NEW YORK -- It is Adam Jones' favorite place to play in the major leagues, and it's also the site of the young outfielder's first major league hit. So perhaps it should come as no surprise that Jones enjoyed the best offensive game of his career at Yankee Stadium.
In Tuesday night's series opener, Jones set career highs with four hits and four RBIs in the Orioles' 12-2 rout, continuing a recent surge during which the 22-year-old has increased his batting average to .265. He entered last night with hits in six straight games, going 11-for-21 during that span before an 0-for-4 performance last night.
"I'm seeing 1-0 sliders, 1-0 changeups instead of 1-0 fastballs. I just got to stay patient and take it," said Jones, whose three-run, first-inning double Tuesday came on a 0-2 fastball from Mike Mussina. "Especially in RBI situations, I try to relax even more because [the pitcher] is in trouble, not me. I try to stay back and make them come to me, instead of me going out and trying to attack something."
Orioles manager Dave Trembley said Jones is learning to hit to all fields and has shown more willingness to go the other way, especially when he's behind in the count.
"He's a young guy, and when pitchers get ahead of him, they have a tendency to expand the strike zone," Trembley said. "With all due respect, I'm not so sure they get him out all the time or if he gets himself out. I think he's kind of stayed away, lately, from getting himself out and chasing pitches that aren't strikes."
No plans to retaliate
The Orioles made it clear immediately after Tuesday's game that there would be no retaliation against the Yankees after reliever LaTroy Hawkins nearly hit Luke Scott in the head with a fastball. They considered the matter closed the moment Hawkins was ejected.
Hawkins, who pitched for the Orioles in 2006 and was a popular teammate, denied he intentionally threw at Scott three innings after Daniel Cabrera drilled the Yankees' Derek Jeter in the left hand. However, several Orioles fully expected the Yankees to hit one of their players after Jeter was plunked.
"LaTroy is a great person, and he's not an aggressive guy," third baseman Melvin Mora said. "But you don't want to hit somebody in the head. I don't agree with that."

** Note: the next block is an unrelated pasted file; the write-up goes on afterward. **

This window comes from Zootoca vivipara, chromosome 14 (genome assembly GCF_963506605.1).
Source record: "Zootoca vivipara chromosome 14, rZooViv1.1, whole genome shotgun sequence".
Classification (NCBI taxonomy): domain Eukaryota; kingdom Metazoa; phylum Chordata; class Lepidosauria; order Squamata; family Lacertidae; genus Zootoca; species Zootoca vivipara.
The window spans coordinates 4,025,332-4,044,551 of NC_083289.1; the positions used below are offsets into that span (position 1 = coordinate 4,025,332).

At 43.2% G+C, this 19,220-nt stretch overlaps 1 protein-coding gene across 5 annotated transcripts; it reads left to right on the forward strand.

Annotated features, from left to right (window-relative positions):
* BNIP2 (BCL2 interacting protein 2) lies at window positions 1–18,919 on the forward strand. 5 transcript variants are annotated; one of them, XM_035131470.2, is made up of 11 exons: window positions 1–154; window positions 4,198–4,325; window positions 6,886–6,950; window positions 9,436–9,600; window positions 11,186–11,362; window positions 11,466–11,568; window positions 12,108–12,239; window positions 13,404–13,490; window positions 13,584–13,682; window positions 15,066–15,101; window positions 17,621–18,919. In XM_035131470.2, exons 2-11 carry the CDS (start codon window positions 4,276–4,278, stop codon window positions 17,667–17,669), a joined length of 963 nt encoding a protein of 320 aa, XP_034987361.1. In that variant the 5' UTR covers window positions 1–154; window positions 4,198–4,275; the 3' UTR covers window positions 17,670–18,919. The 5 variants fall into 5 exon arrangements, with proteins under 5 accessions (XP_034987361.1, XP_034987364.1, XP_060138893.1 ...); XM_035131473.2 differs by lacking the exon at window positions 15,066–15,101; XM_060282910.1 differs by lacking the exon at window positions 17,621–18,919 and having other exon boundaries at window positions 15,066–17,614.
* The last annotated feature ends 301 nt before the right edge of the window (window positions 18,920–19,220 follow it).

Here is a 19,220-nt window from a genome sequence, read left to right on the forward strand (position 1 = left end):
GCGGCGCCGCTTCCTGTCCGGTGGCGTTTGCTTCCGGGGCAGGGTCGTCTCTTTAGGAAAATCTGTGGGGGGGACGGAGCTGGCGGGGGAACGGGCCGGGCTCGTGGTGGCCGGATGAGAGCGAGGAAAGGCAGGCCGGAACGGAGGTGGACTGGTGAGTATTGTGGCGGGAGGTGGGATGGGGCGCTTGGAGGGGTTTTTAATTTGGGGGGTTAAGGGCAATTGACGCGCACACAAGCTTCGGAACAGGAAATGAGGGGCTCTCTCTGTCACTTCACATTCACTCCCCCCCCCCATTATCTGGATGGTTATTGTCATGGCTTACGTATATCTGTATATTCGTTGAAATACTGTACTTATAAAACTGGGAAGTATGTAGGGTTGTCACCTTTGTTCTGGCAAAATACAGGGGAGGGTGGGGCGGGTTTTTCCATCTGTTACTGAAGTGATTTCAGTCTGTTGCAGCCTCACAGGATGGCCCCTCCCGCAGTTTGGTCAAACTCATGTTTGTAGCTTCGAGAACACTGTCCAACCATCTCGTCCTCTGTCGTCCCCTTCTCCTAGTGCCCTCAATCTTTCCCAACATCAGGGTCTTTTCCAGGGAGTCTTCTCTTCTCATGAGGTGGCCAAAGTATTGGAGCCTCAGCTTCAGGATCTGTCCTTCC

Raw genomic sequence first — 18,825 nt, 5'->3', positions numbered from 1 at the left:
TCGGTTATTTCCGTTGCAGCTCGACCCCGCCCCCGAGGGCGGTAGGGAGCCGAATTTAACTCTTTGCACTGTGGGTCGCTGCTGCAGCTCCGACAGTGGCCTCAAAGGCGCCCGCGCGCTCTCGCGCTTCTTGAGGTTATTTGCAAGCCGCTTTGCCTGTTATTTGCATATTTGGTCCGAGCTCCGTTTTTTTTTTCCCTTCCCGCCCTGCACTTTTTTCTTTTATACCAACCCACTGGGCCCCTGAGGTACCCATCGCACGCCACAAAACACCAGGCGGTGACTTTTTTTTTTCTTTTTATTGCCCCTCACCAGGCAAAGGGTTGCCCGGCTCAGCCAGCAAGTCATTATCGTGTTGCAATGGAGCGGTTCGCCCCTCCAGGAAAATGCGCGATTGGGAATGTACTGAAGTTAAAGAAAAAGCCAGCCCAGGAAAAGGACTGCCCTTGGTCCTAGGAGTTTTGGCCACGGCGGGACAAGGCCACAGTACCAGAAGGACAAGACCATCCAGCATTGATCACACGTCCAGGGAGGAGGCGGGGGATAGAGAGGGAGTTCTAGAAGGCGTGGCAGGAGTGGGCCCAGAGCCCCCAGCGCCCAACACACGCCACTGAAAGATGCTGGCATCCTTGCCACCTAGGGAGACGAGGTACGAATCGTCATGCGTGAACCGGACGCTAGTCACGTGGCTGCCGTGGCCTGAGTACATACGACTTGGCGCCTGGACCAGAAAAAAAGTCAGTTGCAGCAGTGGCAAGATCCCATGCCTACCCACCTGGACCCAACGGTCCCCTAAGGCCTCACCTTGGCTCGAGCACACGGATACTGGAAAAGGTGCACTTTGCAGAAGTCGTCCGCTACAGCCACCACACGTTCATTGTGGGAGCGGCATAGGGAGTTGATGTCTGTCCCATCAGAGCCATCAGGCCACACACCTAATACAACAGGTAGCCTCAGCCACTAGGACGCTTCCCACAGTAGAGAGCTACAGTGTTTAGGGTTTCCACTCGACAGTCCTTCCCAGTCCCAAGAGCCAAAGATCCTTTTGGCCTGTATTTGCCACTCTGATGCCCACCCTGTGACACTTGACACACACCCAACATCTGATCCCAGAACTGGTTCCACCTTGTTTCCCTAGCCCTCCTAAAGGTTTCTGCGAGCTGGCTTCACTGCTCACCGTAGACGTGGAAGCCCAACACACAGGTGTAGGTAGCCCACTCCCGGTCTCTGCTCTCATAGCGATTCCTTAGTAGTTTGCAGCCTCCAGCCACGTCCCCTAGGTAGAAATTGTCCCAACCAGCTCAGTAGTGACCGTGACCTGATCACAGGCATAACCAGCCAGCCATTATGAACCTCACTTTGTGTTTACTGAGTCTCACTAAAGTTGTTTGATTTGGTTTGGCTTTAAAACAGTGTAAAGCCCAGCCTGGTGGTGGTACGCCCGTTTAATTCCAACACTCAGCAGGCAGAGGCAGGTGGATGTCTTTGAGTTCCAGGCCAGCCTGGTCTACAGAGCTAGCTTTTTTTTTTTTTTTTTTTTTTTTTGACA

Catcher Ramon Hernandez agreed, saying: "I wasn't surprised that LaTroy threw at him, but throwing around the head, that's just not right. If you are trying to help your teammate, that's fine. Then hit somebody, but not in the head. That's too dangerous."
Taking it slow
As catcher Matt Wieters continues to dominate the Single-A Carolina League with Frederick, the Orioles will consider moving him up one level later this summer. But he probably won't go any further in 2008. A team official said it's "highly unlikely" Wieters, the fifth overall pick in last year's draft, will be promoted to the majors this season. The official added that it would require "a special set of circumstances" the Orioles don't expect to arise.
Wieters entered last night batting .345 and was leading the league with 11 home runs, 29 RBIs and a 1.049 on-base plus slugging percentage. He has 14 multi-hit games, including three two-homer games against Lynchburg, a Single-A affiliate of the Pittsburgh Pirates - the organization that passed on Wieters with the fourth pick.
Orioles president Andy MacPhail is expected to meet again with David Stockstill, director of player development, near the halfway point of the minor league season and decide whether to promote Wieters to Double-A Bowie. The club believes there are benefits to having Wieters remain at Frederick, preferring to err on the conservative side.
Around the horn
Trembley confirmed that Steve Trachsel, whose past two starts have been skipped, will start Saturday against the Tampa Bay Rays. He'll have had 14 days' rest. ... Injured pitchers Adam Loewen, Chris Ray, Fernando Cabrera and Danys Baez are scheduled to join the team this weekend at Tropicana Field and throw in front of team officials. Only Baez is not expected to throw from the mound.